The US Justice Department has asked Deutsche Bank to pay $14 billion in settlement of a number of investigations in respect of mortgage securities, as reported by the Wall Street Journal.
According to a statement, the bank said that it “has no intent to settle these potential civil claims anywhere near the number cited.” The bank emphasised that negotiations have just started and that it expects the outcome to be “similar to those of peer banks which have settled at materially lower amounts.”
Deutsche Bank’s US-listed shares fell sharply by more than 6 percent in extended trading on Thursday as the bank scurried to play down the chances of paying back a figure of this amount.
A settlement of around $2 – $3 billion was deemed to be fair, as it had already paid $1.9 billion in 2013 to resolve similar claims, according to the WSJ.
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Back in January, Goldman Sachs settled a $5 billion claim after it misled mortgage bond investors during the financial crisis. The following month, Wells Fargo reached a $1.2 billion settlement over mortgage fraud allegations.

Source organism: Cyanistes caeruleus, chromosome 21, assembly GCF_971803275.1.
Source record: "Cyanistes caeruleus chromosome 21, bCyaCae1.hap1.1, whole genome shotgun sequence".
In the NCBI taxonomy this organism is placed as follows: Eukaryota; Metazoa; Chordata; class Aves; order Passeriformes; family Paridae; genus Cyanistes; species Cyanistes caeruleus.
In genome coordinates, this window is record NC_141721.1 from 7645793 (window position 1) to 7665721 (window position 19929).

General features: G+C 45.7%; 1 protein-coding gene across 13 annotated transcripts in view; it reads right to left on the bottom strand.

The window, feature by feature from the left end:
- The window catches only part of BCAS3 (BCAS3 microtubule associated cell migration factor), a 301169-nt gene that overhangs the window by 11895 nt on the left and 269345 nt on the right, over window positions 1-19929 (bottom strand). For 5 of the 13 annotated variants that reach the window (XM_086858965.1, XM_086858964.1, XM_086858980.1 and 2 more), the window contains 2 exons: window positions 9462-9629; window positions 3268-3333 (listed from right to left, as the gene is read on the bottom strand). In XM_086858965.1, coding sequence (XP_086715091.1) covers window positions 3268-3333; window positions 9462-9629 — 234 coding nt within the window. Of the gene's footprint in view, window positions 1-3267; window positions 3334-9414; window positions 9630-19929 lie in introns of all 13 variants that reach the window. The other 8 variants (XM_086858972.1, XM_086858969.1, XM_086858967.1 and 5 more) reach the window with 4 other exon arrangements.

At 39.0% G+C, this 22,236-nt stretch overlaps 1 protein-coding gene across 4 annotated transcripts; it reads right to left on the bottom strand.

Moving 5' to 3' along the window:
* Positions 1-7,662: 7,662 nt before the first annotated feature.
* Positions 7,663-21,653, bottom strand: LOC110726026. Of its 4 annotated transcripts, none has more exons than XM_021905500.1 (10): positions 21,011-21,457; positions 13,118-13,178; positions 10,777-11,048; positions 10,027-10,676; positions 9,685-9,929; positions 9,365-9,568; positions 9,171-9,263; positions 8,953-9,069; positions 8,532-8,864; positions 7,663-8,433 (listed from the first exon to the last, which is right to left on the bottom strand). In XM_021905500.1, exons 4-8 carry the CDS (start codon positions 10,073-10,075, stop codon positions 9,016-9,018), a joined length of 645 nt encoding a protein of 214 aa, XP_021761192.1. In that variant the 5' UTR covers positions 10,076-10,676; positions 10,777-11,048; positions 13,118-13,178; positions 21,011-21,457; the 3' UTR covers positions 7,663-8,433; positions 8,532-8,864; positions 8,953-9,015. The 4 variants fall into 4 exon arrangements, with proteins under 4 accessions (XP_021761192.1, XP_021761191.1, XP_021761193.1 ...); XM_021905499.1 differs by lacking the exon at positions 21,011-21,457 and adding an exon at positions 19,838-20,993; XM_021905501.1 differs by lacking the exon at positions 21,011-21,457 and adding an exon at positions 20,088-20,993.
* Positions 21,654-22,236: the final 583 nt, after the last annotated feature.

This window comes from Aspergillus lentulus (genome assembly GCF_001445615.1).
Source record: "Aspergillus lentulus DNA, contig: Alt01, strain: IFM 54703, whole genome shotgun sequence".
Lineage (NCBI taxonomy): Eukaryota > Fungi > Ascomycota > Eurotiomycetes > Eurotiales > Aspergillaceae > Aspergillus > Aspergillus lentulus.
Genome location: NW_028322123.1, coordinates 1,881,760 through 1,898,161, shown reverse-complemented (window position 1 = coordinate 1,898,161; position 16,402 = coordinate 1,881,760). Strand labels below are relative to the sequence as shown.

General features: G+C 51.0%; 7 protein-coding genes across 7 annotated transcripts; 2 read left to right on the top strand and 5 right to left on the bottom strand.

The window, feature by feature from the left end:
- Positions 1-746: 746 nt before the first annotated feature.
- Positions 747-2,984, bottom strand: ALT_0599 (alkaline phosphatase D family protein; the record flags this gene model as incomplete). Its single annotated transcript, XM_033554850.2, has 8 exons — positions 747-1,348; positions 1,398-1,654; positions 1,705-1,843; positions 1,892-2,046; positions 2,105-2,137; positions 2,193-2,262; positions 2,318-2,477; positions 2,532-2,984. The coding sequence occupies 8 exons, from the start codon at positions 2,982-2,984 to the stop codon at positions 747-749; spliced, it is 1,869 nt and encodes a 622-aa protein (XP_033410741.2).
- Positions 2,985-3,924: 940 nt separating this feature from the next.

This is the latest setback for Deutsche Bank in the US which has ruffled feathers in Washington following a series of controversies.
Earlier this year, summer, Deutsche Bank Trust Corporation, a US arm of the German bank, failed the Federal Reserve’s stress tests for a second year in a row, making it one of only two of 33 banks which failed outright in 2016.
Furthermore, the US Securities and Exchange Commission (SEC) also fined the bank $55 million for underrating the risks to the bank during the crisis.
The latest development is a further reminder of how banks are continuing to contend with the regulatory fallout after the financial crisis.